Simple Rules For Happiness

Most folks are as happy as they make up their minds to be. — Abraham Lincoln

Happiness is often VERY misunderstood.

While we often set out on what becomes a pursuit of happiness, we typically do so without considering what happiness is or why we really want it.

I teach happiness in a very different way than most.

It’s not complex. It’s very simple.

Here’s my definition of happiness:

Happiness is a pleasant, energized feeling created by your thoughts.

You think a thought and then feel the feeling of happiness.

The problem is that life wasn’t designed for us to be happy all the time, so happiness as the ultimate goal of our lives is actually going to create a lot more sadness and frustration with reality.

For example, do you want to feel happy when your dog dies, when your friend moves out of state, or when your husband tells a lie? Probably not.

So, the goal is not to be happy all the time. That’s the first order of business to understand.

Second, we feel negative emotions so much more intensely than positive emotions. The human brain is wired for survival, so it’s alerted to high danger and any perception of pain (in order to avoid it). This means you interpret and feel negative emotion so much more intensely than positive emotion.

This is why the news has negative news on all day—we watch it because our brains can’t help but want to know what we need to avoid to stay safe. If the news had happy news on all day, no one would tune in.

So, what’s left is this paradox of wanting to feel happier more often, but not really having the natural tendency to feel happy and indulge in happiness when it’s there.

That’s what I’m going to help you do with this post!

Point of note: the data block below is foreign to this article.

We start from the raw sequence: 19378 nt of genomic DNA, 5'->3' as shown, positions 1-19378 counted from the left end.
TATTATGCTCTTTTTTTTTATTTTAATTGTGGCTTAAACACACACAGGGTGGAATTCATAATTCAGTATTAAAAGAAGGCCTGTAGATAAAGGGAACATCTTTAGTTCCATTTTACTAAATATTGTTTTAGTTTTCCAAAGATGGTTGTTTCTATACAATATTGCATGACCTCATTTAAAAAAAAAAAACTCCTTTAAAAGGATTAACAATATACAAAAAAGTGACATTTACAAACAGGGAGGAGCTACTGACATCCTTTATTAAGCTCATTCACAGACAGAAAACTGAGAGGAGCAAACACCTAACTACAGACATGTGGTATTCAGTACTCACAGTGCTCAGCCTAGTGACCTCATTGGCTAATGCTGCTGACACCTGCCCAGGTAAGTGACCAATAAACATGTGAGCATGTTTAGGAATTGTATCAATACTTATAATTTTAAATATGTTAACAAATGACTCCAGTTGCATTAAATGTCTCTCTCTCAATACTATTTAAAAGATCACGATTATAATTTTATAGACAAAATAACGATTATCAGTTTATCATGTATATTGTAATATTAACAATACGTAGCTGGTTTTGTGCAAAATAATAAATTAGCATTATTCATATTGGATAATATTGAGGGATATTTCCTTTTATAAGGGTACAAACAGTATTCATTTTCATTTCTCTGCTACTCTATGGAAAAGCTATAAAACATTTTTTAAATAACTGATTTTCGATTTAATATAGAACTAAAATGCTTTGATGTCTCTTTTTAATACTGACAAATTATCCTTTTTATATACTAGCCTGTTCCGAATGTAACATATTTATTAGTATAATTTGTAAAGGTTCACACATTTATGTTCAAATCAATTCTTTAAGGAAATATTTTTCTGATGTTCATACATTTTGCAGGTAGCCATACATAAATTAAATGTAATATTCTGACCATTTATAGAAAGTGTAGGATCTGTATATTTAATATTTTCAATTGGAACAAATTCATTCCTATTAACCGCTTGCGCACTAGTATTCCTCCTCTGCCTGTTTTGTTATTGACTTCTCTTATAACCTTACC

You can set up your environment for a little more happiness just by doing a few small things to minimize your brain finding reasons to stress out.

This will help you direct your brain toward feeling happier, which in turn will help you show up in the world more empowered and ready to handle whatever comes your way. You become a better woman, wife, mom, and person when you show up with a little more control over your emotions.

Here’s how you can direct your mind to feel more happiness every day (instead of waiting for it to happen)…

Simple Rules For Happiness

I have five simple rules for happiness that I know can help you feel just a little bit happier every day.

Rule 1: Accept what is (the good and the bad)

The first rule is to accept what is—both the good and the bad.

Much of the resistance we experience on a day to day basis comes from thinking things should be different than they are.

This can lead to worry and anxiety and a whole lot of frustration.

You can actually stop worrying, bring your attention back to today, and simply accept what is.

For example, if someone does something you don’t like, you can accept it. You can feel disappointed. But you don’t have to resist it. This is an example where you don’t want to be happy. But ironically by accepting someone else’s actions and not resisting or fighting it, you’ll feel so much happier.

When you accept the good and the bad of life (and trust me, there’s always going to be both), you end up so much happier about all of it.

In a really funny and amazing way, the bad becomes not so bad. It just is.


Rule 2: Sit in 10 minutes of silence every day

Rule two for happiness is to sit in 10 minutes of silence every day.